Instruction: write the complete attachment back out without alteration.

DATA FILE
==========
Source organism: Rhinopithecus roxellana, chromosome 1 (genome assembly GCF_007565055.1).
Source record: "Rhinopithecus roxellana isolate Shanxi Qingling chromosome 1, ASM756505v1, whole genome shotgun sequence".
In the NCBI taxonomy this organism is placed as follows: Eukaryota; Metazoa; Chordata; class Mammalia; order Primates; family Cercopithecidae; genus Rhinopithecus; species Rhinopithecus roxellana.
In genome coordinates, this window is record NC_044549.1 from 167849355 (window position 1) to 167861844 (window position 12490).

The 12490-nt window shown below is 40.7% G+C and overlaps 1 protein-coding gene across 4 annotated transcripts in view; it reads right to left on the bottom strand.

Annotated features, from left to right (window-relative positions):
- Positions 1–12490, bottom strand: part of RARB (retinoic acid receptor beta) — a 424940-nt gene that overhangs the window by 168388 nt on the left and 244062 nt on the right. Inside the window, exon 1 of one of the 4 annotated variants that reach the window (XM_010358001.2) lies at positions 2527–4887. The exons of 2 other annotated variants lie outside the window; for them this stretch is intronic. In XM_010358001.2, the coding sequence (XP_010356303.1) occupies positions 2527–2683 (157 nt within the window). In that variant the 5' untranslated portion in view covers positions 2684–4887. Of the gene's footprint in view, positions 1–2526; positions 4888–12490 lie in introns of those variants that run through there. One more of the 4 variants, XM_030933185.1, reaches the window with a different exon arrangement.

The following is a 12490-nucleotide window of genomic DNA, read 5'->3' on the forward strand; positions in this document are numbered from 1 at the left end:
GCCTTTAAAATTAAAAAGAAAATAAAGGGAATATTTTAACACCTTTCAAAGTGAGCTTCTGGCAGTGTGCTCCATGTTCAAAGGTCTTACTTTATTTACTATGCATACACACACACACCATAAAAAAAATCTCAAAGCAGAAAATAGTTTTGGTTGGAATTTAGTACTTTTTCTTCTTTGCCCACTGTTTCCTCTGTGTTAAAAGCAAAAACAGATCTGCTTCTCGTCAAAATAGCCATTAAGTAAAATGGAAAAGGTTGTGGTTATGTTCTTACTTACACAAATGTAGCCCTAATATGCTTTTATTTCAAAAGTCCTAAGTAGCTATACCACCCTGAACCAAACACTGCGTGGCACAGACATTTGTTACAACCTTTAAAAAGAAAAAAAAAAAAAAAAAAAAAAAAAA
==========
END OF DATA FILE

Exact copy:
Source organism: Rhinopithecus roxellana, chromosome 1 (genome assembly GCF_007565055.1).
Source record: "Rhinopithecus roxellana isolate Shanxi Qingling chromosome 1, ASM756505v1, whole genome shotgun sequence".
In the NCBI taxonomy this organism is placed as follows: Eukaryota; Metazoa; Chordata; class Mammalia; order Primates; family Cercopithecidae; genus Rhinopithecus; species Rhinopithecus roxellana.
In genome coordinates, this window is record NC_044549.1 from 167849355 (window position 1) to 167861844 (window position 12490).

The 12490-nt window shown below is 40.7% G+C and overlaps 1 protein-coding gene across 4 annotated transcripts in view; it reads right to left on the bottom strand.

Annotated features, from left to right (window-relative positions):
- Positions 1–12490, bottom strand: part of RARB (retinoic acid receptor beta) — a 424940-nt gene that overhangs the window by 168388 nt on the left and 244062 nt on the right. Inside the window, exon 1 of one of the 4 annotated variants that reach the window (XM_010358001.2) lies at positions 2527–4887. The exons of 2 other annotated variants lie outside the window; for them this stretch is intronic. In XM_010358001.2, the coding sequence (XP_010356303.1) occupies positions 2527–2683 (157 nt within the window). In that variant the 5' untranslated portion in view covers positions 2684–4887. Of the gene's footprint in view, positions 1–2526; positions 4888–12490 lie in introns of those variants that run through there. One more of the 4 variants, XM_030933185.1, reaches the window with a different exon arrangement.

The following is a 12490-nucleotide window of genomic DNA, read 5'->3' on the forward strand; positions in this document are numbered from 1 at the left end:
GCCTTTAAAATTAAAAAGAAAATAAAGGGAATATTTTAACACCTTTCAAAGTGAGCTTCTGGCAGTGTGCTCCATGTTCAAAGGTCTTACTTTATTTACTATGCATACACACACACACCATAAAAAAAATCTCAAAGCAGAAAATAGTTTTGGTTGGAATTTAGTACTTTTTCTTCTTTGCCCACTGTTTCCTCTGTGTTAAAAGCAAAAACAGATCTGCTTCTCGTCAAAATAGCCATTAAGTAAAATGGAAAAGGTTGTGGTTATGTTCTTACTTACACAAATGTAGCCCTAATATGCTTTTATTTCAAAAGTCCTAAGTAGCTATACCACCCTGAACCAAACACTGCGTGGCACAGACATTTGTTACAACCTTTAAAAAGAAAAAAAAAAAAAAAAAAAAAAAAAA